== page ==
Day 7 was our last day of landings. We started off very very early – I witnessed the sunrise at 4 am, and we were awoken at 4:30 as we entered Neptune’s Bellows, the small gap in Deception Island (c-shaped, but very nearly closed like an o-shape, with a bay in the middle that drains to the ocean). This was the landing I had heard much about back in Ushuaia… We were going for a swim!
Deception Island is a volcanic one, and if you dig into the dark volcanic “soil” you reach some hot water. We first walked up a large, desolate hill – the colour of the rocks and the barren form of it reminded me heavily of my trip to Ladakh, India. The island is surrounded by a ring of mini mountains that shields the interior of the island from wind, but we walked up to the edge of a “window” to check out the steep cliffs on the exterior.
We then walked towards an old whaling settlement…which is where we went for a swim! I chickened out on a polar bear swim with Mickey and Catherine back in January in Vancouver…but I couldn’t pass this one up! So I went from my four layers (and parka) all the way to just my swim trunks! It wasn’t so bad since we were shielded from the wind. The ground, however, was very cold, even though it wasn’t ice or snow we were walking on. So I ran straight into the water and even dunked my head in…not too bad! The air was warmer than the water, and I was able to just wander around for 10 minutes to dry off, without having to put on any extra layers other than socks and boots. The claim about the water being warmed by the volcanic heat below though? Felt like a lie at that point!
Best part? I have a photo of me in my swim trunks (and boots at that point) standing beside a penguin. I’m the one that’s wet.
Our final landing was on Aitchoo Island, the only one we had seen thus far with any sort of vegetation – it was covered in very dry lichen. Chinstrap and gentoo penguins mingled, with some curious enough to approach us. (Two went very close to me, but I lost my balance and scared them off.) There were a ton of female elephant seals resting, and watching them sleep and snore very loudly was an endless source of entertainment. What looked like hundreds of tiny islands surrounded us, almost like Halong Bay in Vietnam, but with sharper features. In all, a wonderful close to our Antarctic experience.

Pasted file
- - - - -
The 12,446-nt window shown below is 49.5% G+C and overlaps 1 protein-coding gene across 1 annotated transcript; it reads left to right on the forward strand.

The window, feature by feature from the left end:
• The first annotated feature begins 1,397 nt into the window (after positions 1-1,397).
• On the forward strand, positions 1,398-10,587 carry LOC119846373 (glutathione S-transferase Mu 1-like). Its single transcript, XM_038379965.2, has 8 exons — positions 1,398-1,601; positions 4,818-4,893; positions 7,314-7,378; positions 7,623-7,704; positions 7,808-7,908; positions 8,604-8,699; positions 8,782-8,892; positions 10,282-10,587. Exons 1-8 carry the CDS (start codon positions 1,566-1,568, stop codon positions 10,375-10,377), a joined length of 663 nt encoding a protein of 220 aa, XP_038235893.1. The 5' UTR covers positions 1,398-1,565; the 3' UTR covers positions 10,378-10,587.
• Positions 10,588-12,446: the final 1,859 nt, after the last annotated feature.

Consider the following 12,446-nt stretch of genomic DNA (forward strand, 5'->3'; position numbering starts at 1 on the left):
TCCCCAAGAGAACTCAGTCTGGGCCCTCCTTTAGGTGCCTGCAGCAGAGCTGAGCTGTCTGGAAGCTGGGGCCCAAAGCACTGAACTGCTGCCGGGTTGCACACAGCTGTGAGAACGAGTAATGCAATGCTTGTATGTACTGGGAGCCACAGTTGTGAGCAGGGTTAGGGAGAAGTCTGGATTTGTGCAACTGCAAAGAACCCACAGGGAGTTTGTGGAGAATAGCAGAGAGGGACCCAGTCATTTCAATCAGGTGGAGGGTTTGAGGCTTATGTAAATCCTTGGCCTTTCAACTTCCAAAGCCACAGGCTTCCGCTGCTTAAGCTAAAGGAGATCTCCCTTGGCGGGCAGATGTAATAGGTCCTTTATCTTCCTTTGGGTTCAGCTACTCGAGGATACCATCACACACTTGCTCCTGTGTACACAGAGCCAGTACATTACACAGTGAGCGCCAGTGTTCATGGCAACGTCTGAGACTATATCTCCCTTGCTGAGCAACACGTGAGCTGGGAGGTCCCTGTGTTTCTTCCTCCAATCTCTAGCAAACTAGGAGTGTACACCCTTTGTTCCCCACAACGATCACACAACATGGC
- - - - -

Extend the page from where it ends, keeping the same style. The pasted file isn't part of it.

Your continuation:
It was time to say goodbye on Day 8! We disembarked via zodiac to Fielder’s Bay in King George Island – home to bases belonging to many countries. We landed right between Frei Base (Chile) and Beddingshausen (Russia and Germany). There’s even a Russian Orthodox church right on the hill there.
We walked to the airstrip, said our goodbyes to the crew, and passed the new batch of passengers. Off on a gravel runway, fly over an ice shelf, and back over the Drake Passage – goodbye Antarctica! I hope I can come back again someday. For now, I leave with a major tan (seriously, that endless sunlight), very dry skin, a bit of a cold, 2000 photos, new friends, and a ton of memories. This will be hard to top!
Arriving in Punta Arenas, Chile was a bit surreal – seeing trees again for one thing, and civilisation. We passed through customs in probably the least secure routine I’ve ever seen, just walking right through… Seeing “Antártica” on the arrivals board was quite cool though. After the goodbyes with our fellow cruise passengers, I split off with Courtney and Simon from San Francisco, and we’re off now towards Torres del Paine!